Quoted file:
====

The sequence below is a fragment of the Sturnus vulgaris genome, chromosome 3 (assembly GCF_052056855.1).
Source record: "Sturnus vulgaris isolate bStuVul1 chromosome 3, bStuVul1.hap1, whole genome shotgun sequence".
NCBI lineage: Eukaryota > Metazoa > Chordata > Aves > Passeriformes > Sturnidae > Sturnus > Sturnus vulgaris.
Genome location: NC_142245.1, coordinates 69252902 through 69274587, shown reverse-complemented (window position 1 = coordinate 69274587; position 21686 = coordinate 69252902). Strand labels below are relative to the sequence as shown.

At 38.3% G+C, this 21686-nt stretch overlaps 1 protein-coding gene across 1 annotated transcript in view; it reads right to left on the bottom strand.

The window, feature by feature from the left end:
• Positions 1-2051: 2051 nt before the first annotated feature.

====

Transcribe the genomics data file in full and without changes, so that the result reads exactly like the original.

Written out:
The sequence below is a fragment of the Sturnus vulgaris genome, chromosome 3 (assembly GCF_052056855.1).
Source record: "Sturnus vulgaris isolate bStuVul1 chromosome 3, bStuVul1.hap1, whole genome shotgun sequence".
NCBI lineage: Eukaryota > Metazoa > Chordata > Aves > Passeriformes > Sturnidae > Sturnus > Sturnus vulgaris.
Genome location: NC_142245.1, coordinates 69252902 through 69274587, shown reverse-complemented (window position 1 = coordinate 69274587; position 21686 = coordinate 69252902). Strand labels below are relative to the sequence as shown.

At 38.3% G+C, this 21686-nt stretch overlaps 1 protein-coding gene across 1 annotated transcript in view; it reads right to left on the bottom strand.

The window, feature by feature from the left end:
• Positions 1-2051: 2051 nt before the first annotated feature.